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Editorial #149--ALL 6 VRS Providers Ask FCC to Freeze Rates and Look Into Other Things

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A major accomplishment!

All 6 VRS providers got together and have submitted a filing to the FCC to freeze rates and look into other things. Dr. Z is pleased to see everyone working together–it is for the benefit of deaf and hard of hearing folks who use the service.

In addition to freezing rates, the providers are asking the FCC to look at the following:

-speed of answer (to come to a reasonable compromise on how they calculate and penalize speed of answer)
-skills based routing (to ask the FCC to allow specialized interpreters for things like legal and medical situations)
-use of deaf interpreters (to allow the use of deaf interpreters in situations where a native speaking ASL signer is in a call)

To read the filing, click this link.

By the way, if you want something for your desktop, why not get Z5 MAX? Click this link.

Dr. Z cares about your communication access.

Disclosure: Dr. Z (Philip W. Bravin) is associated with CSDVRS, currently its Vice-President of Business Development

Editorial #148--Certified Interpreters? ZVRS Has 100% Certified Interpreters! What About the Others?

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When we are in court, we want our interpreters to be certified! When we have parent meetings at schools, we want our interpreters to be certified! When we see our doctor, we want to be sure our interpreter is certified! But some interpreters in the video relay industry are not certified. They are “qualified”, which is different from being certified. To be a certified interpreter, you have to take rigorous training and testing by the Registry of Interpreters for the Deaf (RID) or in some states where they require certified interpreters. All of ZVRS interpreters are certified–that is 100%! And ZVRS is proud of this!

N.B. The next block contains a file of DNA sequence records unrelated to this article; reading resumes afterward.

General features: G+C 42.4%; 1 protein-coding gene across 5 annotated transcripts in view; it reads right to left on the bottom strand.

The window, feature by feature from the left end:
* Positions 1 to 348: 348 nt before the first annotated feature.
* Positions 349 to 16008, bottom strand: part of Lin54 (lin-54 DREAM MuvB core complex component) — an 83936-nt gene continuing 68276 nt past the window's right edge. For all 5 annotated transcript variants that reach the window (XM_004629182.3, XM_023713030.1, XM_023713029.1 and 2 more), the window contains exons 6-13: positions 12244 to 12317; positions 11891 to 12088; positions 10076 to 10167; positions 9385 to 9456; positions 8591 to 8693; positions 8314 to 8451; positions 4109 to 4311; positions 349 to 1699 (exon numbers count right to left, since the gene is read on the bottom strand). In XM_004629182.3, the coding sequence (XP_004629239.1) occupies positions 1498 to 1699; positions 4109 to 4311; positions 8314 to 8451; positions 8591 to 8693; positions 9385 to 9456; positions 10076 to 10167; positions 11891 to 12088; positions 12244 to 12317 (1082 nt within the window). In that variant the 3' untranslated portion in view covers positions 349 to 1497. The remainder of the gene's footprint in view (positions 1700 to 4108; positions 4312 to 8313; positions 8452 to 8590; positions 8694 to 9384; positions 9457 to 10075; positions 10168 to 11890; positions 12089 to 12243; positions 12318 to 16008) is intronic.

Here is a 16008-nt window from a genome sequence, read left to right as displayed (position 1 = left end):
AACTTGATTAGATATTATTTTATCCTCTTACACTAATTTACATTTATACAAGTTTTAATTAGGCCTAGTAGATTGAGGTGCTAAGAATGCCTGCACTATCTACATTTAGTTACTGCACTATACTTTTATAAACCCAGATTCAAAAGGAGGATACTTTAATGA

The next time you make a relay call with any provider, ask the video interpreter if they are certified. If they say they are “qualified”, then it is different from being certified.

Why do we require certified interpreters in courts, hospitals and other places? We want to be sure we get the high quality service we deserve. Video relay is no different!

Thanks for listening to Dr. Z’s thoughts on this.

By the way, if you want something for your desktop, why not get Z5 MAX? Click this link.

Dr. Z cares about your communication access.

Disclosure: Dr. Z (Philip W. Bravin) is associated with CSDVRS, currently its Vice-President of Business Development

Editorial #147: All VRS Providers Agree on New Interoperability Standards Using SIP! Waiting for FCC to Agree to Changes!

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Over the past year or so the following VRS providers (ASL/Global, CAAG, Convo, Purple, Sorenson, CSDVRS (ZVRS)) have been meeting on a regular basis to draw up interoperability standards using SIP. SIP is a newer method for video communication to talk to each other. The old method was called H.323 and H.323 is in the process of being phased out and everyone is moving to SIP.